Microchip Technology, a leading provider of microcontroller, mixed-signal, analog and Flash-IP solutions, announced that its RN2483 LoRa module is the world’s first to pass the LoRa Alliance’s LoRaWAN Certification Program. The RN2483 module was independently tested by Espotel’s accredited test laboratory to meet the functional requirements of the latest LoRaWAN 1.0 protocol specification, for operation in the 868 MHz license-free band.
This ensures that designers can quickly and easily integrate their end devices into any LoRaWAN network. The LoRaWAN standard enables low-data-rate Internet of Things (IoT) and Machine-to-Machine (M2M) wireless communication with a range of up to 10 miles, a battery life of 10 years, and the ability to connect millions of wireless sensor nodes to LoRaWAN gateways.
To check out how easy the RN2483 module is to use, visit Microchip’s Embedded World booth (Hall 1: Booth 1-510).
“The launch of an accredited certification program is a key step toward the LoRa Alliance’s mission to standardize an open specification for secure, carrier-grade, low-power wide area networks (LPWAN). We are proud to be the first and only company to have a module certified to the LoRaWAN 1.0 specification,” said Steve Caldwell, VP of Microchip’s Wireless Product Division and chair of the LoRa Alliance Strategic Committee. “This Certification Program will provide assurance to end customers that their application-specific end devices will operate on any LoRaWAN network, which is a crucial requirement for the global deployment of the IoT using LPWANs.”
“Microchip was well prepared for certification testing, and Microchip’s engineers had a very professional and meticulous approach during the test execution,” said Jouko Nikula, the product owner of Espotel’s LoRaWAN test services. “Espotel will also use Microchip’s RN2483 module as a benchmark product when further developing the LoRaWAN certification, interoperability and performance testing in our test and research laboratory.”
Before the certification program was launched, Microchip’s LoRa development team had performed extensive verification and interoperability tests with all of the major LoRaWAN network infrastructure vendors, and so was already considered to be the golden unit within the LoRaWAN ecosystem. Peter Kaae Thomsen, CTO of the leading LoRa Core Network provider OrbiWise, confirmed that the RN2483 module has already been adopted as the reference device used for testing their UbiQ Network Solution.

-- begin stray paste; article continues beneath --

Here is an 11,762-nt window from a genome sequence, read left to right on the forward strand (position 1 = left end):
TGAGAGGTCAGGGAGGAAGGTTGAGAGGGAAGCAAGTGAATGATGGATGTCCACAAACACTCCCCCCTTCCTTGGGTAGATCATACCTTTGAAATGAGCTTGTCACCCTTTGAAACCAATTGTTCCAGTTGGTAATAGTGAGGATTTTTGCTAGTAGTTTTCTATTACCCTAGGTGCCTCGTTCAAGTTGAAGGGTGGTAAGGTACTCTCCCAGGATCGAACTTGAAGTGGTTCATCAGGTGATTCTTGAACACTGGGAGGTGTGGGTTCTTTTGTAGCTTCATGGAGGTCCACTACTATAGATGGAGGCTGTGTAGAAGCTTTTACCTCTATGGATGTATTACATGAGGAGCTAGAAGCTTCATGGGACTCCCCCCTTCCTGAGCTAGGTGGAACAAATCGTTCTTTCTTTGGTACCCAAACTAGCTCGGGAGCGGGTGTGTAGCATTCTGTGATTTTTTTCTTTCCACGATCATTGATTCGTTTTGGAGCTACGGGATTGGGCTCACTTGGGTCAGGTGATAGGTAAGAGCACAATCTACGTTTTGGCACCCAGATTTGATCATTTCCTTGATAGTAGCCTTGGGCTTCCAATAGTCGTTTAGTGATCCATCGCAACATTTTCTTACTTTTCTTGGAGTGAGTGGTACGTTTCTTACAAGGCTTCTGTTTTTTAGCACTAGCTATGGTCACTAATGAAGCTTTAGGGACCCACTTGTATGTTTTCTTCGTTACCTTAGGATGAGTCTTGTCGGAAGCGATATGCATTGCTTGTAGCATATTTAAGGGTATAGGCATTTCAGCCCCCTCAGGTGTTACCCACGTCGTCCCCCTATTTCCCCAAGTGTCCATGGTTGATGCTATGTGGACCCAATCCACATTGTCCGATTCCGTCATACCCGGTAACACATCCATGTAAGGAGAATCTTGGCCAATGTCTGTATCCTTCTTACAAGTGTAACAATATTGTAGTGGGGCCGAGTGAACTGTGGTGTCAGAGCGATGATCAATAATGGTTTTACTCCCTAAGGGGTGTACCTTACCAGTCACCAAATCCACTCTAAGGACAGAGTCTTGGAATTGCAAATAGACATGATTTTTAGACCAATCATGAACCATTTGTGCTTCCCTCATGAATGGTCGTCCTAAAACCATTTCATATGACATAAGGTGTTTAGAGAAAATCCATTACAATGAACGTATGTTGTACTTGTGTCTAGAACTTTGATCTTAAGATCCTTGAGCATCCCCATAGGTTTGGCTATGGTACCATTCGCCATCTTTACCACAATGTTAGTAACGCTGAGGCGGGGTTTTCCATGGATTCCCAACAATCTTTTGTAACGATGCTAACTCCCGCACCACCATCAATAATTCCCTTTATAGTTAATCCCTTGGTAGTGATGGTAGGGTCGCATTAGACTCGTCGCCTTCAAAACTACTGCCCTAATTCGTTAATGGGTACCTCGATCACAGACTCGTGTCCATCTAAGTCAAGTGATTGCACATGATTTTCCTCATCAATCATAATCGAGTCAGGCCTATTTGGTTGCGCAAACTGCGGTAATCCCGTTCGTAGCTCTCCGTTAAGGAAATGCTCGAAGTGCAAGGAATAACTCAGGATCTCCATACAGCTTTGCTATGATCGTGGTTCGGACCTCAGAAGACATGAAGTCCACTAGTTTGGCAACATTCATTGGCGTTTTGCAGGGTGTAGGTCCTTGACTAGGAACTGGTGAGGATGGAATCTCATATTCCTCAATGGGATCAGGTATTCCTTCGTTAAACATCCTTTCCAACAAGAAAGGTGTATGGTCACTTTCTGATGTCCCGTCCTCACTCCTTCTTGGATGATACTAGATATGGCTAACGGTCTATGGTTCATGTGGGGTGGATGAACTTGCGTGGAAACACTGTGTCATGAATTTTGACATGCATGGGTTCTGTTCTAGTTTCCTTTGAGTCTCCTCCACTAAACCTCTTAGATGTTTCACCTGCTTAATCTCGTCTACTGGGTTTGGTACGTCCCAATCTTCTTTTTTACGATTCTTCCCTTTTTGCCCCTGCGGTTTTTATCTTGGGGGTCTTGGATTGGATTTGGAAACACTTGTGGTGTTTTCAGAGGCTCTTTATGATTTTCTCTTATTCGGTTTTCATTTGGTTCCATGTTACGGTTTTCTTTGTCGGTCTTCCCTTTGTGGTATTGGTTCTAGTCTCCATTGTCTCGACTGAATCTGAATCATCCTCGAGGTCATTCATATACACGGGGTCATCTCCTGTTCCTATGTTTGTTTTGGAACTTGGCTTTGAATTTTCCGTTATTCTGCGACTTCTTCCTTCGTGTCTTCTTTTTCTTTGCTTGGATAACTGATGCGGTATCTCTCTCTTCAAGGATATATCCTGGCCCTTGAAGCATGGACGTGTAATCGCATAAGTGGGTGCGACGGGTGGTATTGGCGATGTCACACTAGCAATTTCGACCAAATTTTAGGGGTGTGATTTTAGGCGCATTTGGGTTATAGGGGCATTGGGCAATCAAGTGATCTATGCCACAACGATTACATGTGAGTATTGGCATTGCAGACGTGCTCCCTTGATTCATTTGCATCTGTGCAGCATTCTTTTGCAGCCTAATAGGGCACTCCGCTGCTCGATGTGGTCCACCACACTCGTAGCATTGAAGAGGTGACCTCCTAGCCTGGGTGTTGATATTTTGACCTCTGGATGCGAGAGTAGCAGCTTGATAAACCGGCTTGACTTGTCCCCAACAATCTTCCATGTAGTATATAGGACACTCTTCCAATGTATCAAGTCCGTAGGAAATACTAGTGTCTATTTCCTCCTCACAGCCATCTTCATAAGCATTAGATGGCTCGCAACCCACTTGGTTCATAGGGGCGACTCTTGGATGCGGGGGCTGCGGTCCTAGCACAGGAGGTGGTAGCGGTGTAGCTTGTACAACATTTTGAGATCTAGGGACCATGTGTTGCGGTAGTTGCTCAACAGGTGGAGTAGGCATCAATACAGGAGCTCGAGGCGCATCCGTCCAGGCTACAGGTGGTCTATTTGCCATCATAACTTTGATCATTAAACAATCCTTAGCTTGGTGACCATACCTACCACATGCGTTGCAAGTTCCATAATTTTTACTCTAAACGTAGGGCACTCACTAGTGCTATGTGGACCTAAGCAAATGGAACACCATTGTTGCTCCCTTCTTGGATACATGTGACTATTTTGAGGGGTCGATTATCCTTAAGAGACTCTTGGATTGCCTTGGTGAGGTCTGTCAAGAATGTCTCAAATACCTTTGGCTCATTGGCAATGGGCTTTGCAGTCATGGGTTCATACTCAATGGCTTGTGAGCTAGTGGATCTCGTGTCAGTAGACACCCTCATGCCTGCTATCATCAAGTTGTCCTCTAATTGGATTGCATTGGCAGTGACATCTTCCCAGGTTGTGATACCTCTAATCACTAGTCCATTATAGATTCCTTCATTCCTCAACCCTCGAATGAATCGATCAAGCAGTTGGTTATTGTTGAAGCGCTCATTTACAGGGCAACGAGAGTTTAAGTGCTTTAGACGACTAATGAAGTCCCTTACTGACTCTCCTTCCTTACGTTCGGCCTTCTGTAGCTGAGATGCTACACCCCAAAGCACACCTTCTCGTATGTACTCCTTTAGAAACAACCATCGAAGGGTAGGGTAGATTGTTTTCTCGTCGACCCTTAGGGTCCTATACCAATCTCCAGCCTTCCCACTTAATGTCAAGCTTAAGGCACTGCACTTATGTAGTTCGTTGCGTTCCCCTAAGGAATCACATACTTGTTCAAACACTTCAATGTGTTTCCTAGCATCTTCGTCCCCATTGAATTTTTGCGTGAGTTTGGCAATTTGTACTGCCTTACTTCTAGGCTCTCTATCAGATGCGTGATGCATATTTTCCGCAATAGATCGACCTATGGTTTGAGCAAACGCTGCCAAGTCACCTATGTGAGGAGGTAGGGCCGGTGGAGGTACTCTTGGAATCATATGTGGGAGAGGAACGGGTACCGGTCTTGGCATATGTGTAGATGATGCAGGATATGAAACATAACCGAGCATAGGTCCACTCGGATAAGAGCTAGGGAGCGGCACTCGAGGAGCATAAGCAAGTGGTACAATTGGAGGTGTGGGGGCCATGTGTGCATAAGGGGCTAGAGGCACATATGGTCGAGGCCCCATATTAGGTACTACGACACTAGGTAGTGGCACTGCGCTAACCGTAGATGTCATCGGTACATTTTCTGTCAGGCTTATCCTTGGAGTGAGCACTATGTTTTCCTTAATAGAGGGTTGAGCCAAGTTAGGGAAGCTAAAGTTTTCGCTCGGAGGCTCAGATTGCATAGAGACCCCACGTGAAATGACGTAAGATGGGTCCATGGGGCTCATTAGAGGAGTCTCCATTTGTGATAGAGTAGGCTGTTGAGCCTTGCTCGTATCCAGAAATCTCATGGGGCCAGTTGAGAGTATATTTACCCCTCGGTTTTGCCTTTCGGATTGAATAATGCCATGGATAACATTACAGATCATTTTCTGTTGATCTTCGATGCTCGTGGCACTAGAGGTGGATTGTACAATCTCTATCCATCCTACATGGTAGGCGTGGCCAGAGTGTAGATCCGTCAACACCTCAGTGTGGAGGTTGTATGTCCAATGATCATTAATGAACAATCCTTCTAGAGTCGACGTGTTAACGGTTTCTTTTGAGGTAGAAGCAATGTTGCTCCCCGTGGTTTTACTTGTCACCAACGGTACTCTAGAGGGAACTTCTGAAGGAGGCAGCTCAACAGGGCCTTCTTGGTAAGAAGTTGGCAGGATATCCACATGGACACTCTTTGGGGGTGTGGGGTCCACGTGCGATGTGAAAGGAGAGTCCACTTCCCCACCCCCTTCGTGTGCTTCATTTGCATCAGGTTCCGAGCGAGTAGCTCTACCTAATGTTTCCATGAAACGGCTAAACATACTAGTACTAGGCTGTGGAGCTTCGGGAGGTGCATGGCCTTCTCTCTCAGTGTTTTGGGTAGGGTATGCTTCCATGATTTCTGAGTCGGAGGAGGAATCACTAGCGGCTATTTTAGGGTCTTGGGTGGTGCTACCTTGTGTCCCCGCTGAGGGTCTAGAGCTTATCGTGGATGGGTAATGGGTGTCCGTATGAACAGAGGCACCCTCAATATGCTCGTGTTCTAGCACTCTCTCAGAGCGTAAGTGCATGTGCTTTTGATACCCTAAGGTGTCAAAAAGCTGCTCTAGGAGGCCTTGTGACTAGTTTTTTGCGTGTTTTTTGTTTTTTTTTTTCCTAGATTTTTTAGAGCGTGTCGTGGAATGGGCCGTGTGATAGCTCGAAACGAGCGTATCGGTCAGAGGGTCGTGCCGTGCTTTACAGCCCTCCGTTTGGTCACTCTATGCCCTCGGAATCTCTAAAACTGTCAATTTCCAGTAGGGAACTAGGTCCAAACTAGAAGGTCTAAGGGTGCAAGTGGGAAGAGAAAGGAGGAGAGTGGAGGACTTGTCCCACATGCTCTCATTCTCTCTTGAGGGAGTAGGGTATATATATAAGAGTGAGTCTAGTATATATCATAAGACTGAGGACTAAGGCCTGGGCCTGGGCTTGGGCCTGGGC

Gartner predicts that there will be 25 billion connected things in use by 2020. While the IoT market is explosively growing, developers are challenged to establish a simple, robust infrastructure with their limited resources. They are demanding a solution that requires a minimum total cost of ownership and is easy to design, with short time to market, great interoperability and nationwide deployment. Microchip’s 433/868 MHz RN2483 LoRaWAN module is a European R&TTE Directive Assessed Radio Module, accelerating development time while reducing development costs. Additionally, it combines a small module form factor of 17.8 x 26.7 x 3.0 mm with 14 GPIOs, providing the flexibility to connect and control a large number of sensors and actuators while taking up very little space.
The RN2483 module comes with the LoRaWAN protocol stack, so it can easily connect with the established and rapidly expanding LoRa Alliance infrastructure—including both privately managed local area networks (LANs) and telecom-operated public networks—to create Low Power Wide Area Networks (LPWANs) with nationwide coverage. This stack integration also enables the module to be used with any microcontroller that has a UART interface, including hundreds of Microchip’s PIC MCUs. Additionally, the RN2483 features Microchip’s simple ASCII command interface for easy configuration and control.
The RN2483 module resolves the age-old wireless developer’s dilemma, where they had to choose between longer range and lower power consumption. By employing LoRa technology, designers can now maximize both; while reducing the cost of additional repeaters. Additionally, the RN2483 provides them with the ability to secure their network communication using AES-128 encryption.
With its scalability, robust communication, mobility and the ability to operate in harsh outdoor environments, the RN2483 is well suited for a broad range of low-data-rate wireless monitoring and control designs. Example IoT and M2M applications include: Smart Cities (street lights, parking, traffic sensors), Energy Measurement (electricity/water/gas smart meters), and Industrial/Commercial/Home Automation (HVAC controls, smart appliances, security systems, lighting).
Pricing, Availability and Development Support
Microchip’s RN2483 is available now for volume production, for $10.90 each in 1,000-unit quantities. Samples are also available, by contacting Microchip’s field sales force. The RN2483 LoRa Technology PICtail/PICtail Plus Daughter Board (part # RN-2483-PICTAIL, $65.00) and 868 MHz RN2483 LoRa Technology Mote (part # DM164138, $69.99) development boards are also available now.